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Consider image below. The weight of the fire-fighter is 840 N. What is the torque of the fire-fighter's weight about P and what is the value of the force C which cancels out the torque?

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closed as too localized by Mark Eichenlaub, David Z May 24 '11 at 20:14

This question is unlikely to help any future visitors; it is only relevant to a small geographic area, a specific moment in time, or an extraordinarily narrow situation that is not generally applicable to the worldwide audience of the internet. For help making this question more broadly applicable, visit the help center. If this question can be reworded to fit the rules in the help center, please edit the question.

Please check out the FAQ, specifically, "However, we do not allow certain kinds of questions: "Do my homework"-type physics questions "A 4kg ball is traveling at 8m/s in the x direction, how do I find..."" –  Mark Eichenlaub May 24 '11 at 13:44
all we will (possibly) give to you are hints, but first you have to provide some details what you have tried so far. In case you don't have a clue where to start, look at wikipedia's entry on torque, and don't forget to use good ol' pythagoras –  Tobias Kienzler May 24 '11 at 15:01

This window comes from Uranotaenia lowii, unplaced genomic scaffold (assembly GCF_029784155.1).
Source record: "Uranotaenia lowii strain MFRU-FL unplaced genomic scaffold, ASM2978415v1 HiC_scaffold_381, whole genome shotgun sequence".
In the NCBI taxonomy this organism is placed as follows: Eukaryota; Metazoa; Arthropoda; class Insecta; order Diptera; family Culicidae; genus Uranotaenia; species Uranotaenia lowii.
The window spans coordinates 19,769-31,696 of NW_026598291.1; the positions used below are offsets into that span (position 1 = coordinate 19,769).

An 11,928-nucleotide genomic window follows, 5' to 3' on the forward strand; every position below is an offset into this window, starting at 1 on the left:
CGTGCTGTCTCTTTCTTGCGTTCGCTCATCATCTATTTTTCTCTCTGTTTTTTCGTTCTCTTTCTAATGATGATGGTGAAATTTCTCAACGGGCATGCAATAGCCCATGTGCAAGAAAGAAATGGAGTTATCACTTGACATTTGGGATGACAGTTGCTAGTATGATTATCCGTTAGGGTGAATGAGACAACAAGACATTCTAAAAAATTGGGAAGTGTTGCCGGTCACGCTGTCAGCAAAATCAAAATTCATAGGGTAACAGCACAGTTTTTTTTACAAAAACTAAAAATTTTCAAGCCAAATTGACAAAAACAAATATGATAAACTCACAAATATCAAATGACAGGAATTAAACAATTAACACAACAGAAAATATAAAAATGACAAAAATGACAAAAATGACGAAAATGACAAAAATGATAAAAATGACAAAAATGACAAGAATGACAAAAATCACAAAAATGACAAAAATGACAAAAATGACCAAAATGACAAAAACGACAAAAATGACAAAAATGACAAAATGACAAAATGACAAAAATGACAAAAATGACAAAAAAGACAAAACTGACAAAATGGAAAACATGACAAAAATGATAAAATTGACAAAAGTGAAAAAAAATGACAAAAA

to add to what Tobias said, you should look at some standard resources first. Don't ask us to do your problem for you, but ask about the specific concept that confuses you. –  David Z May 24 '11 at 20:15

1 Answer 1

The answer to both your questions are hinted at or can be worked out from the equation: (Horizontal_Force_C) x 12m = (FF_weight) x 5m. You get this equation by summing up the moments around P and setting that sum = 0. You could pick any number of points about which to sum these moments, but point 'P' is the obvious choice for ease of setting up the problem and performing calculations.


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